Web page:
New here – possible CIPD?
March 26, 2015 at 12:00 am
I am currently being evaluated for symmetric (hands and feet sensory symptoms) and wonder if it could be slowly progressing CIPD? It has been 8 months now since the onset of sensory symptoms in my hands and feet. Just wondering if CIPD can have a long delay before the onset of muscle weakness?
So far no weakness of the muscles and I just recently passed a neurologic exam testing strength, balance, sensory, and provocative tests.
EMG showed minor carpal tunnel in both sides. No other abnormalities.
MRI spine completed (no results yet)
MRI brain coming up soon
March 26, 2015 at 12:39 am
Like you my CIDP was slow to develop, but mine became confused by myself as more symptoms of Buergers, which I also have. So I didnt report mine for almost a year after the first signs.
I am only just beginning to learn more about this disease and am coming out of a bout of shingles right now (lovely, Not).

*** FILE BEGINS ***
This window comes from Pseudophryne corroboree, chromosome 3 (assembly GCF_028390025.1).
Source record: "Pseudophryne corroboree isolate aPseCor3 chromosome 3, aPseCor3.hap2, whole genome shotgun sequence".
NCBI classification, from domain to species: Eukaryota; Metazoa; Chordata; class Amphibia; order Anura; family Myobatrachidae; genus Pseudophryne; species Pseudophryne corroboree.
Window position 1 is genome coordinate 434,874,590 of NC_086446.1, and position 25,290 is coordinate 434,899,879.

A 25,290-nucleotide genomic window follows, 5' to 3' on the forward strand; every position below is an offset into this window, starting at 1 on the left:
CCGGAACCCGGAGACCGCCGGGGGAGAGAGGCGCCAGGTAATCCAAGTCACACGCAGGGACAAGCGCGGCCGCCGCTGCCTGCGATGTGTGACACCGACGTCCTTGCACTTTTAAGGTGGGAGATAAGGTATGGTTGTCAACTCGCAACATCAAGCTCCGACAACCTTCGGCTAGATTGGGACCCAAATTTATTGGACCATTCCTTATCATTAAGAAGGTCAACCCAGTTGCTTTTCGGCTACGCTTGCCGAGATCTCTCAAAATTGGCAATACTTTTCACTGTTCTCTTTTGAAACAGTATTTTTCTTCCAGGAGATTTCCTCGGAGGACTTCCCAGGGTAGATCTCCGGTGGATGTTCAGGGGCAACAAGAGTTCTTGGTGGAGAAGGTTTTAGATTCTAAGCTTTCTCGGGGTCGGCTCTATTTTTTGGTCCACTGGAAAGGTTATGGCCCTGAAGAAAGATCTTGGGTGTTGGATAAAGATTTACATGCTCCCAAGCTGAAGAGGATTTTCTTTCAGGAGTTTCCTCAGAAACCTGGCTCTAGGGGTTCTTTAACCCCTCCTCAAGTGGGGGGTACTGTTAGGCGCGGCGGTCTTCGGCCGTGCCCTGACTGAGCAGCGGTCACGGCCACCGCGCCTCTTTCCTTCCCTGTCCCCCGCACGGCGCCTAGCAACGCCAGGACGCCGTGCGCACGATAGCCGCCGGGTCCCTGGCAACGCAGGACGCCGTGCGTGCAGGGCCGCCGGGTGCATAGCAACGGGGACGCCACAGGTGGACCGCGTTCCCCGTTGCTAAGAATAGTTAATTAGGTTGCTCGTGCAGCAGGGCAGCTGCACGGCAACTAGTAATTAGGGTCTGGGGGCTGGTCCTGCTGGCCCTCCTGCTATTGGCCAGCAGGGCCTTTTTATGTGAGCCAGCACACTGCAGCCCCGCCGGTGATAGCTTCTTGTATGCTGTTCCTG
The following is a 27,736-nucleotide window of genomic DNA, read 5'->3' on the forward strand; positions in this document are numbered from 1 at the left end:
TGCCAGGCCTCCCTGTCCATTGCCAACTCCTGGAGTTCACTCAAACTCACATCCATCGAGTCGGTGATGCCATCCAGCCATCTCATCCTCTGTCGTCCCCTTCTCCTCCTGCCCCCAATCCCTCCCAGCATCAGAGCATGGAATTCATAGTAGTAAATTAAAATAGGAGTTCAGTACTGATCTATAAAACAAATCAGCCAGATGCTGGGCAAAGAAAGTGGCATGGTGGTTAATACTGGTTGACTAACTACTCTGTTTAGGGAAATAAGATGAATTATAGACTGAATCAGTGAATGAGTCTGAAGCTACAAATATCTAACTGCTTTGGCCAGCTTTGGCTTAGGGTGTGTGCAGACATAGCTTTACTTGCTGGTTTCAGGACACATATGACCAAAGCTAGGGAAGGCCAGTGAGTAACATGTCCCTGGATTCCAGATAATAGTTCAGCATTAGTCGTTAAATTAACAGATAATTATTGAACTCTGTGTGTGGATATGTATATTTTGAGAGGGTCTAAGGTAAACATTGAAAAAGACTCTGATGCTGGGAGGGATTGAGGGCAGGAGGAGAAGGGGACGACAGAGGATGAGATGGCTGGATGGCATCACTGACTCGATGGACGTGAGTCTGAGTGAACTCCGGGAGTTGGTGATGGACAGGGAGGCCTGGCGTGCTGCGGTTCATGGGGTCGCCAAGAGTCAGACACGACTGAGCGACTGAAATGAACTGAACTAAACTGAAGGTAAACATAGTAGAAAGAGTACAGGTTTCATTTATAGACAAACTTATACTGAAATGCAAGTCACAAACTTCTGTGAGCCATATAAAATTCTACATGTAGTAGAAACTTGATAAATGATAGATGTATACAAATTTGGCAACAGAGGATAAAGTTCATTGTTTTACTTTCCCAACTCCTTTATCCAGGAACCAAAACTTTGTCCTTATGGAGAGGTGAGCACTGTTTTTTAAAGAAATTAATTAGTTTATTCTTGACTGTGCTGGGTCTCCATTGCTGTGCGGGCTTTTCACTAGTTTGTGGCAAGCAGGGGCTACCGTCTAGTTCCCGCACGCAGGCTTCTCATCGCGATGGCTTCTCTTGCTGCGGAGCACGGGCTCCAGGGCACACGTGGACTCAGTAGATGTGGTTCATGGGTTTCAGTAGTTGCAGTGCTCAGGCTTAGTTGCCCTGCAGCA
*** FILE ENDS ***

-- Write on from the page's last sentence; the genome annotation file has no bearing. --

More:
March 26, 2015 at 12:56 am
So can CIPD be purely sensory? I don’t even have the weak feeling let alone true weakness.
March 26, 2015 at 1:28 am
I didn’t understand one word in three there! 😀
but, one thing I have learned is that there are as many variations of CIDP as there are hot dinners! My own seems to vary hour by hour , let alone day by day – from total numbness up past the knees and very hard to ake the legs work at all to just a slight pins n needles in them. The arms are beginning to be the same way as well.
I should also add that I am in the UK, so our treatments and names for things are likely to be different to yours, as such I’m unlikely to be your best source of answers mate, sorry. I was really tagging in to learn a bit more myself.
March 26, 2015 at 9:55 am
CIDP has some generally accepted diagnostic criteria including clinical presentation, spinal fluid analysis and EMG/NCV. As noted, each case of CIDP has it’s own variations.
In my own case, I was ‘misdiagnosed’ with carpal tunnel and, possibly cubital tunnel. I subsequently underwent some useless surgeries.